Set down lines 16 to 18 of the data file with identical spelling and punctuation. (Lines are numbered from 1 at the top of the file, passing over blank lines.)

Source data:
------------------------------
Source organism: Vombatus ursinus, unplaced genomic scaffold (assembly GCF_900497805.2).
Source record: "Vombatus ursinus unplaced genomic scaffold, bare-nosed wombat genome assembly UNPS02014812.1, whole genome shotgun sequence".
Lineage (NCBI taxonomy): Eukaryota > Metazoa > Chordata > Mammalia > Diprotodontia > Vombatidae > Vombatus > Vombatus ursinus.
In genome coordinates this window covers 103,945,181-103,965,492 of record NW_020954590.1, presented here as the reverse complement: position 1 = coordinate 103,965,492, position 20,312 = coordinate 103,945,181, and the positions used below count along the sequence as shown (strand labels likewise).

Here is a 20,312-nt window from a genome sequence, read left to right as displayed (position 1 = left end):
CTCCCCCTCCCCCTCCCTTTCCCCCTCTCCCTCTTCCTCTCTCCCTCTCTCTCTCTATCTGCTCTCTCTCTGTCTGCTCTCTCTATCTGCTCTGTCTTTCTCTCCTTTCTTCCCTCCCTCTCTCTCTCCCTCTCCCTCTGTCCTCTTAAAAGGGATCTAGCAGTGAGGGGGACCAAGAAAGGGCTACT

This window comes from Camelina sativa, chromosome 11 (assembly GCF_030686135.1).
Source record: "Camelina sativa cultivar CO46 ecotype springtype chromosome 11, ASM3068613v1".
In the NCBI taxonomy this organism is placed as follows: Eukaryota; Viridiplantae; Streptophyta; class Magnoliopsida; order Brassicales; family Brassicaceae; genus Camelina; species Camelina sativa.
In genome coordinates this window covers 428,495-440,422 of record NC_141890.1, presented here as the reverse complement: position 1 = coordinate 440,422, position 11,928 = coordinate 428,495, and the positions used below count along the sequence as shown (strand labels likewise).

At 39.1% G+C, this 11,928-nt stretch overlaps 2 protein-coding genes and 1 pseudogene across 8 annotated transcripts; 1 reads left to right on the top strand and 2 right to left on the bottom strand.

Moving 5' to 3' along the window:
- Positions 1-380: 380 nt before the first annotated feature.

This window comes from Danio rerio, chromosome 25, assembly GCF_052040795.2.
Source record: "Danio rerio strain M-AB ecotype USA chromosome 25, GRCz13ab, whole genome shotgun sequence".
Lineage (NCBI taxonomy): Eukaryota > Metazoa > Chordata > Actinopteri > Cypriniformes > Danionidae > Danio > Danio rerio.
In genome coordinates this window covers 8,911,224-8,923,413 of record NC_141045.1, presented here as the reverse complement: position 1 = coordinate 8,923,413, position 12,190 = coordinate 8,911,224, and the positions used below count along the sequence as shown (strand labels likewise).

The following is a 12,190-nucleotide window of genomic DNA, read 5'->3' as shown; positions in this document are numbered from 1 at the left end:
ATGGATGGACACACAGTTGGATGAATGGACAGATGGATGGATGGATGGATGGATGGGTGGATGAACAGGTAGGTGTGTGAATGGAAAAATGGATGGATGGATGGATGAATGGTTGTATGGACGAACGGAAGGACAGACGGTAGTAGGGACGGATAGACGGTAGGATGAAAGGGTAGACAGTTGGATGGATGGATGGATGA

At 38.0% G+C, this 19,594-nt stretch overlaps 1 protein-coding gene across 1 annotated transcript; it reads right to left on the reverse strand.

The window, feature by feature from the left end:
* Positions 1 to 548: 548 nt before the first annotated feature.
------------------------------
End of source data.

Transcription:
Lineage (NCBI taxonomy): Eukaryota > Metazoa > Chordata > Actinopteri > Cypriniformes > Danionidae > Danio > Danio rerio.
In genome coordinates this window covers 8,911,224-8,923,413 of record NC_141045.1, presented here as the reverse complement: position 1 = coordinate 8,923,413, position 12,190 = coordinate 8,911,224, and the positions used below count along the sequence as shown (strand labels likewise).

The following is a 12,190-nucleotide window of genomic DNA, read 5'->3' as shown; positions in this document are numbered from 1 at the left end: